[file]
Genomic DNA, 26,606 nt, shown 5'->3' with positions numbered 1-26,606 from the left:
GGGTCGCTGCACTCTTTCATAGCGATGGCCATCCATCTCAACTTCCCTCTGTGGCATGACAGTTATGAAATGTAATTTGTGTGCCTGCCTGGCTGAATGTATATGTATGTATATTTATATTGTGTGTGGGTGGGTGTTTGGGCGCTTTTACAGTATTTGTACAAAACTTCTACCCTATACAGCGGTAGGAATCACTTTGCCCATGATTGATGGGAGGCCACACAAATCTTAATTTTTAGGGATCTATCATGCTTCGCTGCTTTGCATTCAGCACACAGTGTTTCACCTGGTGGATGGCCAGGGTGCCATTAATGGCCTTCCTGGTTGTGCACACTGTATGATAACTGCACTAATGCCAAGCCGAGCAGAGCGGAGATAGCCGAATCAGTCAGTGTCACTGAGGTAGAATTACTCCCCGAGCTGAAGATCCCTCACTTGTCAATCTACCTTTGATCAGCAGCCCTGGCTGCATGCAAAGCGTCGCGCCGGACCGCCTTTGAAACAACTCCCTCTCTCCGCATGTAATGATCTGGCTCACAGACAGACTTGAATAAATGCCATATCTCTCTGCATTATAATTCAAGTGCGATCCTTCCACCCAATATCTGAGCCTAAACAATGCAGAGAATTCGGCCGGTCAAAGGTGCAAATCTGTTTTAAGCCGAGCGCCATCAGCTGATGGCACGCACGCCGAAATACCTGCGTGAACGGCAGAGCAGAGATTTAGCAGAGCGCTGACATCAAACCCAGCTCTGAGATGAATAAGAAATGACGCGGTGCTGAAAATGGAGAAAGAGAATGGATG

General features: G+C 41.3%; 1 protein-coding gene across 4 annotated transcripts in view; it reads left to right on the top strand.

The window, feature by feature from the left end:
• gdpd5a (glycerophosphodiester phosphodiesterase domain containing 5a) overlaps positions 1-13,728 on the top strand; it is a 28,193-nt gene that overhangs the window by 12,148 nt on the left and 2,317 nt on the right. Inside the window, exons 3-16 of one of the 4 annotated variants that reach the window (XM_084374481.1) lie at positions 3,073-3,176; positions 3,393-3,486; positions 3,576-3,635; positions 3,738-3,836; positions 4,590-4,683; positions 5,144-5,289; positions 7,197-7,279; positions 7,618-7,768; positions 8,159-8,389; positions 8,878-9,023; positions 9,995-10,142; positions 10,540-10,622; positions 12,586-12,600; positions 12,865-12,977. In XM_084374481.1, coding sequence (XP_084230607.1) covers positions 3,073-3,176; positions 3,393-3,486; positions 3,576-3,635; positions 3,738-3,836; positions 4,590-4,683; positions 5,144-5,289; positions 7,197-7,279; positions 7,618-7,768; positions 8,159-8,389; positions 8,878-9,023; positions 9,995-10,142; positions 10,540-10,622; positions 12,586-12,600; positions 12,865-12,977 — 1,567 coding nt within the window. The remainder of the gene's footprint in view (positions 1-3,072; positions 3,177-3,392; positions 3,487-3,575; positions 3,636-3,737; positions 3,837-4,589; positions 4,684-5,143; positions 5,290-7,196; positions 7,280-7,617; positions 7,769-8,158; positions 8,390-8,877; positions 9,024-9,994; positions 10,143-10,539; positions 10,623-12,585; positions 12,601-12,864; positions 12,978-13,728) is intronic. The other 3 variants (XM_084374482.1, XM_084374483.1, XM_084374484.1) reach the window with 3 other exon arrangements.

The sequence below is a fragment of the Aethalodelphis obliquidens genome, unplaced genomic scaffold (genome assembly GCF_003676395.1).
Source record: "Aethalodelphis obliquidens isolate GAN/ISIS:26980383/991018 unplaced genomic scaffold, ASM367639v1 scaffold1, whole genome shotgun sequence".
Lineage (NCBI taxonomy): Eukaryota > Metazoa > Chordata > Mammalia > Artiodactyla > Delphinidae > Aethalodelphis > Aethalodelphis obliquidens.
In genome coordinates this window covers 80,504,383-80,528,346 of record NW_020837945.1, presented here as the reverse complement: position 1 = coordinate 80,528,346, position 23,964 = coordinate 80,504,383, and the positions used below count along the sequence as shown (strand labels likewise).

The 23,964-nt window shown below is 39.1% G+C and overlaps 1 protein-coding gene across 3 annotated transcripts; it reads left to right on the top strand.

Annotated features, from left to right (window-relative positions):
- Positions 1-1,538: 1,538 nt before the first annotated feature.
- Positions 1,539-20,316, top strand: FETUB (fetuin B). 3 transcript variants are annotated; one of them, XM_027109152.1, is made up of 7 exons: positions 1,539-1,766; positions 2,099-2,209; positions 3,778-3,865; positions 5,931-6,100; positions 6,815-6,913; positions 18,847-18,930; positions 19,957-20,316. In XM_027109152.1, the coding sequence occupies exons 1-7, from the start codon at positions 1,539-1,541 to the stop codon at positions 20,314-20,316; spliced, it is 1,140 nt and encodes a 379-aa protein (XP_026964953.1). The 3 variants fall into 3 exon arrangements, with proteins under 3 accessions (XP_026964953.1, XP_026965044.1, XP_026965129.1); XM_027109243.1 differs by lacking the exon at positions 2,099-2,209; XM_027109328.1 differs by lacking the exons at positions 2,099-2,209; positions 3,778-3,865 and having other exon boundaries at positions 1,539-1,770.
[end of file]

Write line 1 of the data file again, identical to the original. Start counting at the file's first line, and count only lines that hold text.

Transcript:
Genomic DNA, 26,606 nt, shown 5'->3' with positions numbered 1-26,606 from the left: